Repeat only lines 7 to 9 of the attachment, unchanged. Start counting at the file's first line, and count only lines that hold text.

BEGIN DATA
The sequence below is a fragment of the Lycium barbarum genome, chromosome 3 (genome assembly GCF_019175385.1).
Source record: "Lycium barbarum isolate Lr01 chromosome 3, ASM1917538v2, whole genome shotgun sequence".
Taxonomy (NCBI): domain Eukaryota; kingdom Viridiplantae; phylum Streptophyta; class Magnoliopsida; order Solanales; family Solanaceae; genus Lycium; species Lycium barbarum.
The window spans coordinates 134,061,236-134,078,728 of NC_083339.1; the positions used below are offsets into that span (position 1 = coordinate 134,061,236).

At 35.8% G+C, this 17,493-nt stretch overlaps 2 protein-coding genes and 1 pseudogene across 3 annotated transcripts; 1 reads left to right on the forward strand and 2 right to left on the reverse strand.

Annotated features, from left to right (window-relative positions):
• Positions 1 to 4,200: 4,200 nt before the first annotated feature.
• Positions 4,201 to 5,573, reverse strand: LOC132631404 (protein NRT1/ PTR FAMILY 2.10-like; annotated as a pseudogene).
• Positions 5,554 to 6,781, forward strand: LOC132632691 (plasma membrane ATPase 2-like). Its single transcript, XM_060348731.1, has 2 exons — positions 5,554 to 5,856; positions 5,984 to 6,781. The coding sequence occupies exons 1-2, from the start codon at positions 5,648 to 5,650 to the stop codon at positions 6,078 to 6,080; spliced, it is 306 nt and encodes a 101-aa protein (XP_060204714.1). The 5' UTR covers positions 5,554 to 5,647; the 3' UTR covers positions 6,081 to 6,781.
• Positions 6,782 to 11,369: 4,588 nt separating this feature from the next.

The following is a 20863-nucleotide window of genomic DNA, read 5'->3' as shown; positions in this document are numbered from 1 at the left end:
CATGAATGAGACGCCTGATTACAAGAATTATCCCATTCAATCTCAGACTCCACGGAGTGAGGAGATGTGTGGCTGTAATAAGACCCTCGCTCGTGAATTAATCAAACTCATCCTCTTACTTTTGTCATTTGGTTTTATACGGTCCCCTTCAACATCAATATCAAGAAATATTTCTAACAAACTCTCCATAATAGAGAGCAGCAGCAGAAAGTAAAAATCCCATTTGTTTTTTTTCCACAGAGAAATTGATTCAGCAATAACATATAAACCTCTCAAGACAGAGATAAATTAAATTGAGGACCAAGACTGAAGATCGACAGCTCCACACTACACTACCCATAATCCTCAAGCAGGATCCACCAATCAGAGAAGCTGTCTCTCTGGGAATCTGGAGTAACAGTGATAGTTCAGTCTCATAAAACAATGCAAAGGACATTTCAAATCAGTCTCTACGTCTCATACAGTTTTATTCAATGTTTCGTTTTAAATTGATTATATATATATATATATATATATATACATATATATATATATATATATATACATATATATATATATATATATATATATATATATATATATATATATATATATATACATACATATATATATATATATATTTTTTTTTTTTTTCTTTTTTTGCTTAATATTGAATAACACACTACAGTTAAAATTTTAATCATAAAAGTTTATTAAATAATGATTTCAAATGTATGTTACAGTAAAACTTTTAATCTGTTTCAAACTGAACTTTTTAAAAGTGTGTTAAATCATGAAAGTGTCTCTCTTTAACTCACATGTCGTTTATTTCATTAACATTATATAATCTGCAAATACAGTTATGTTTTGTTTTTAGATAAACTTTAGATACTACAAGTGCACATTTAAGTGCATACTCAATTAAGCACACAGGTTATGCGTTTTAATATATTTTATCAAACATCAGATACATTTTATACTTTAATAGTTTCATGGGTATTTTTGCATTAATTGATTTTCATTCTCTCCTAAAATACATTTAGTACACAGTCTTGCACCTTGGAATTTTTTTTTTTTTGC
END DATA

• Positions 1 to 4,200: 4,200 nt before the first annotated feature.
• Positions 4,201 to 5,573, reverse strand: LOC132631404 (protein NRT1/ PTR FAMILY 2.10-like; annotated as a pseudogene).
• Positions 5,554 to 6,781, forward strand: LOC132632691 (plasma membrane ATPase 2-like). Its single transcript, XM_060348731.1, has 2 exons — positions 5,554 to 5,856; positions 5,984 to 6,781. The coding sequence occupies exons 1-2, from the start codon at positions 5,648 to 5,650 to the stop codon at positions 6,078 to 6,080; spliced, it is 306 nt and encodes a 101-aa protein (XP_060204714.1). The 5' UTR covers positions 5,554 to 5,647; the 3' UTR covers positions 6,081 to 6,781.